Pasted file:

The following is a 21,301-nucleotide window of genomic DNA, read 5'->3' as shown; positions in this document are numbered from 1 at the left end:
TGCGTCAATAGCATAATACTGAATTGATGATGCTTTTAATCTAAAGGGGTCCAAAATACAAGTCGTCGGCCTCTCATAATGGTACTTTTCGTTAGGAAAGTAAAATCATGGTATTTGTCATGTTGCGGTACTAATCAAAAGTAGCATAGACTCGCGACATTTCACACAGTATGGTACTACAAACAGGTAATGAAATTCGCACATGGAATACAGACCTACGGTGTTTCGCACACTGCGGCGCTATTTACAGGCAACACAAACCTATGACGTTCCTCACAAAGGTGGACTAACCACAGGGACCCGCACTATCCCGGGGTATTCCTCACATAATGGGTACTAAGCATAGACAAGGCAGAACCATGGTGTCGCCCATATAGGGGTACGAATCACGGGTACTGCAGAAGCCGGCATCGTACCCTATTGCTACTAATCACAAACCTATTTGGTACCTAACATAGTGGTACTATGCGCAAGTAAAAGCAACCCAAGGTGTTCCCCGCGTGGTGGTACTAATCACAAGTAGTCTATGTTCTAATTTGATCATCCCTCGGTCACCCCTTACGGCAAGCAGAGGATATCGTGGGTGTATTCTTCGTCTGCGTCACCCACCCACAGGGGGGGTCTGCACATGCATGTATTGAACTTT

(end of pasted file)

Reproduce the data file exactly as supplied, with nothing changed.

The following is a 21,301-nucleotide window of genomic DNA, read 5'->3' as shown; positions in this document are numbered from 1 at the left end:
TGCGTCAATAGCATAATACTGAATTGATGATGCTTTTAATCTAAAGGGGTCCAAAATACAAGTCGTCGGCCTCTCATAATGGTACTTTTCGTTAGGAAAGTAAAATCATGGTATTTGTCATGTTGCGGTACTAATCAAAAGTAGCATAGACTCGCGACATTTCACACAGTATGGTACTACAAACAGGTAATGAAATTCGCACATGGAATACAGACCTACGGTGTTTCGCACACTGCGGCGCTATTTACAGGCAACACAAACCTATGACGTTCCTCACAAAGGTGGACTAACCACAGGGACCCGCACTATCCCGGGGTATTCCTCACATAATGGGTACTAAGCATAGACAAGGCAGAACCATGGTGTCGCCCATATAGGGGTACGAATCACGGGTACTGCAGAAGCCGGCATCGTACCCTATTGCTACTAATCACAAACCTATTTGGTACCTAACATAGTGGTACTATGCGCAAGTAAAAGCAACCCAAGGTGTTCCCCGCGTGGTGGTACTAATCACAAGTAGTCTATGTTCTAATTTGATCATCCCTCGGTCACCCCTTACGGCAAGCAGAGGATATCGTGGGTGTATTCTTCGTCTGCGTCACCCACCCACAGGGGGGGTCTGCACATGCATGTATTGAACTTT